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hawkinspeter [1212 posts] 3 months ago
14 likes

How about we just sack those police that aren't able/willing to do their job and instead employ people who will enforce the law of the land?

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ktache [649 posts] 3 months ago
5 likes

You would be called a fantasist for making this shit up!

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Morgoth985 [100 posts] 3 months ago
6 likes

Anyway, I'm sure all will turn out for the best.  Remember, we have a "keen cyclist" in government.  Everything will be put right before too many more thousands of us have been "mown down" [official phraseology].

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Morgoth985 [100 posts] 3 months ago
0 likes

Anyway, I'm sure all will turn out for the best.  Remember, we have a "keen cyclist" in government.  Everything will be put right before too many more thousands of us have been "mown down" [official phraseology].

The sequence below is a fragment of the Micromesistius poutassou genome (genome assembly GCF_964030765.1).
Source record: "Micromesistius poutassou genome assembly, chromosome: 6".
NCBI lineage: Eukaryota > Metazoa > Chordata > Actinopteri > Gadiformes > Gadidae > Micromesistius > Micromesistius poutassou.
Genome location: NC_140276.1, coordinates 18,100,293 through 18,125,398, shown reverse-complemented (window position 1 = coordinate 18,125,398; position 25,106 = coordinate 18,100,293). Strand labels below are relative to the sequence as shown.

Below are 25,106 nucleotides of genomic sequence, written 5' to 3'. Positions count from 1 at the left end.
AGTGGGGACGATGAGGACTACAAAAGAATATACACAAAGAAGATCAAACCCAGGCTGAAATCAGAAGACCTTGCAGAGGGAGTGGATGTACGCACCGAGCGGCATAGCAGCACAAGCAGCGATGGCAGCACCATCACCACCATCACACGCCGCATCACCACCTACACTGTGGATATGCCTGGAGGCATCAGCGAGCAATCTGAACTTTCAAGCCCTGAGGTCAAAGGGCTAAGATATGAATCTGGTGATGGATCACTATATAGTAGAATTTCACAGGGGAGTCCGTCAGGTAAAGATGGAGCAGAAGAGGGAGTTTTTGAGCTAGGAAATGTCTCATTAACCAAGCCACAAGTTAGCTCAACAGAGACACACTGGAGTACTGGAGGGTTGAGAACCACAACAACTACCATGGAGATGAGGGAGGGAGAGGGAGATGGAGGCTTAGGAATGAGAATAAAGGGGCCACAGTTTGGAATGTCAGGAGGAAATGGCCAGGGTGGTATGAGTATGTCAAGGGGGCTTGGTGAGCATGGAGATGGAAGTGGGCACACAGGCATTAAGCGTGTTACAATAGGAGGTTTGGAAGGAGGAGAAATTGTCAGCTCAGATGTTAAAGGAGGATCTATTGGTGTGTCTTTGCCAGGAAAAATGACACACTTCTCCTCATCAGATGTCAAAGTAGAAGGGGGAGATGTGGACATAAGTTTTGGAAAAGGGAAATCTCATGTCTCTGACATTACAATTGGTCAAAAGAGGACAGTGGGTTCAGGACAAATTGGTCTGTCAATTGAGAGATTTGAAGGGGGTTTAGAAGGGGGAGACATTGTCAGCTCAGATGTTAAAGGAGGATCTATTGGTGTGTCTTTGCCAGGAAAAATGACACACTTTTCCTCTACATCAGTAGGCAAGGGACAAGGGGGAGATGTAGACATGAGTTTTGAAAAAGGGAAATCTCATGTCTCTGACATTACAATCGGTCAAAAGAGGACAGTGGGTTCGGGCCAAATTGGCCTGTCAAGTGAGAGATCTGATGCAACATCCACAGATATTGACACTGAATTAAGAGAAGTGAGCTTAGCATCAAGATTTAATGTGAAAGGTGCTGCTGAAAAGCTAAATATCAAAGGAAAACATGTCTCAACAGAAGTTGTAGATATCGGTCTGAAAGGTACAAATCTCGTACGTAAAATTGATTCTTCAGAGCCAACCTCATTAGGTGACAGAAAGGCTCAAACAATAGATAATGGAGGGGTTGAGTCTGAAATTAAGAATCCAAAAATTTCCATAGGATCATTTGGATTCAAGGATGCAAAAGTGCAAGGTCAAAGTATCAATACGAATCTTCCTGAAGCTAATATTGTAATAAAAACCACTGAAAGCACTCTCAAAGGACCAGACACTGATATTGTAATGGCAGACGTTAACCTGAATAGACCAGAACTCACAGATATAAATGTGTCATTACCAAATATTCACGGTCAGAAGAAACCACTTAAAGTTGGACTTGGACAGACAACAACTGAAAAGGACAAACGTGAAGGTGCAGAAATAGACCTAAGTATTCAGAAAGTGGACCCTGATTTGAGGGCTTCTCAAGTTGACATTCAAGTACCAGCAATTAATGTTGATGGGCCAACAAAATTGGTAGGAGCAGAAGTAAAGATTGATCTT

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brooksby [2816 posts] 3 months ago
5 likes

And the award for Completely Missing the F-ing Point goes to... 

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Morgoth985 [100 posts] 3 months ago
4 likes

How did I end up with two of these?  Kind of weakens the patented biting sarcasm, you know.

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beezus fufoon [973 posts] 3 months ago
1 like

of course, it is possible that the test to become a policeman in Cambridgeshire is to simply answer the question - do you know what overtaking is? - and anything containing the answer about moving around and passing other road users results in an automatic recruitment to police driver... but if you get the question wrong you just get a beat to walk.

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Crippledbiker [23 posts] 3 months ago
8 likes

So take the lane, and force them to overtake you properly or not at all.

If there isn't space to overtake safely - then there isn't space to overtake, and you'll just have to bloody wait.